Knowledge of the New Zealand lizards began with the arrival of the Māori in the thirteenth century, who largely applied their ancestral Polynesian names and attitudes to lizards. These relied heavily on mythology and folklore. The first European discoverers in the eighteenth and early nineteenth centuries noted the presence of lizards without provi...
Article
The previously recognised original description of Crocodilus johnsoni Krefft, 1873 in the Proceedings of the Zoological Society of London is antedated by several months by a newspaper article penned by Krefft, in which the species is named as Crocodilus johnsonii. The same article validates the name Tomistoma krefftii, previously considered a nomen...
Article
The New Guinea scincid lizard Emoia ahli (Vogt, 1932), described from two specimens from the Sepik River in New Guinea, is shown to be indistinguishable from Emoia battersbyi (Procter, 1923), a species from the same region, based on the first examination of the syntypes since the description of the species. Several of the diagnostic characters that...
Article
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Recent genetic studies have identified the New Caledonian scincid genus Lioscincus to be polyphyletic, comprising four distinct evolutionary lineages which we recognize at the generic level. The revised concept of Lioscincus s.s. now includes only the type species Lioscincus steindachneri Bocage, 1873 and the recently described Lioscincus vivae Sad...
Article
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Anilios fossor sp. nov. is described from a single specimen collected in 1989 from Ruby Gap Nature Park, Northern Ter-ritory. The species differs from all other Anilios species in the combination of 20 midbody scales, 514 dorsal scales, a rounded, non-Angulate snout in lateral and dorsal profile, a nasal cleft contacting the second supralabial and...
Article
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Most of the reproductive modes of frogs include an exotrophic tadpole, but a number of taxa have some form of endotrophic development that lacks a feeding tadpole stage. The dicroglossid frog genus Limnonectes ranges from China south into Indonesia. The breeding biologies of the approximately 60 described species display an unusual diversity that r...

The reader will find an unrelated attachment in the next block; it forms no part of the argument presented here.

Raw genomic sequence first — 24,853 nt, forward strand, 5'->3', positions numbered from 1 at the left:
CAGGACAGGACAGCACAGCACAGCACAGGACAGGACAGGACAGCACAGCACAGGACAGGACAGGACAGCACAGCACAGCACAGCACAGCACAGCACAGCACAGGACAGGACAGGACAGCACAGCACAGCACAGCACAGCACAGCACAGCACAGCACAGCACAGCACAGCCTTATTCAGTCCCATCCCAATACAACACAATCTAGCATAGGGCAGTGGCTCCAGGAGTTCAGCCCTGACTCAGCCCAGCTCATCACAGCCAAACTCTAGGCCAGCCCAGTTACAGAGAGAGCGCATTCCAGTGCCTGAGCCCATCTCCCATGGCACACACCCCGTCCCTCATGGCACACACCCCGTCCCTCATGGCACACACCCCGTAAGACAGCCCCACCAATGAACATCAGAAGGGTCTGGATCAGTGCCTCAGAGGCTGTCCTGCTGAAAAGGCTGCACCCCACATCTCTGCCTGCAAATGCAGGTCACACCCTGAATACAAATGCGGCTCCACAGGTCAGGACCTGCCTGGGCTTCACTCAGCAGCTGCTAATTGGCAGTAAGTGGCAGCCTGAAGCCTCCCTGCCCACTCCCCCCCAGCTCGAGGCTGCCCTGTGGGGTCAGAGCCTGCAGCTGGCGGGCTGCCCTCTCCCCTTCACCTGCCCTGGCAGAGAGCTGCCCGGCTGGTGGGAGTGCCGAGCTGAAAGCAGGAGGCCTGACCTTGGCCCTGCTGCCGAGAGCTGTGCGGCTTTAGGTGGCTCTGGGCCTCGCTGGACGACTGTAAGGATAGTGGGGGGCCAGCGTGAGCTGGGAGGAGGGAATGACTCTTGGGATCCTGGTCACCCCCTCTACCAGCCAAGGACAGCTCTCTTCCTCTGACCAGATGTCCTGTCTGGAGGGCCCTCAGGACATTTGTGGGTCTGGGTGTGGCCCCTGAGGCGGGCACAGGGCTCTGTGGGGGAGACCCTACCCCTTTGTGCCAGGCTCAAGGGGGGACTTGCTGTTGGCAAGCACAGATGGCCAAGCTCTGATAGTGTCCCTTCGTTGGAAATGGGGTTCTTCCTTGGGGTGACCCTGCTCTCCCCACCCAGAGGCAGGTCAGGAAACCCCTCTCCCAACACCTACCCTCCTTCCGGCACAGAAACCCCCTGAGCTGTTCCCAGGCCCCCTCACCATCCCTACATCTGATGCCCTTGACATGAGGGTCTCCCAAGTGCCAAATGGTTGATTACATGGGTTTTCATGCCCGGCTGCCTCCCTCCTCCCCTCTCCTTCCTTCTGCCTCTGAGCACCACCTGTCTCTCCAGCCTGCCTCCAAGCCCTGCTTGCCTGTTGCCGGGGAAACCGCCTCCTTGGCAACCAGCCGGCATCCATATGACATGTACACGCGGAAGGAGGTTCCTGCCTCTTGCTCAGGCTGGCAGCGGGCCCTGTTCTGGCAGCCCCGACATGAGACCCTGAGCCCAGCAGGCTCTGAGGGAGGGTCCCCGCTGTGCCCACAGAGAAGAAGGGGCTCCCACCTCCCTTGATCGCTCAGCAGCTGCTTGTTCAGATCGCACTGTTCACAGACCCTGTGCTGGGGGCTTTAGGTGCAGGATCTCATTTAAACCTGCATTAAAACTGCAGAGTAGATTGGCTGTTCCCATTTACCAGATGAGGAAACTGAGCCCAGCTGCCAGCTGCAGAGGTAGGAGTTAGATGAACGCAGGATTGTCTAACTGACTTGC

Article
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The foundation of the Australian Society of Herpetologists in 1964 occurred at a time of change in Australian herpetology, as university-based herpetological studies began to spread, both within and between institutions, and a new generation of museum researchers was employed. The Society's foundation can be traced to a single lineage of anuran res...
Article
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Lacertoides pardalis est un scinque endémique de grande taille, caractérisé par de petites écailles sur tout le corps. Cette espèce a été décrite pour la première fois en 1997, à partir de 2 spécimens en provenance d’un unique site de récolte, dans l’extrême sud de la Grande Terre. Depuis la description originale, il y a une dizaine d’année, plusie...
Article
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Effective and targeted conservation action requires detailed information about species, their distribution, systematics and ecology as well as the distribution of threat processes which affect them. Knowledge of reptilian diversity remains surprisingly disparate, and innovative means of gaining rapid insight into the status of reptiles are needed i...
Article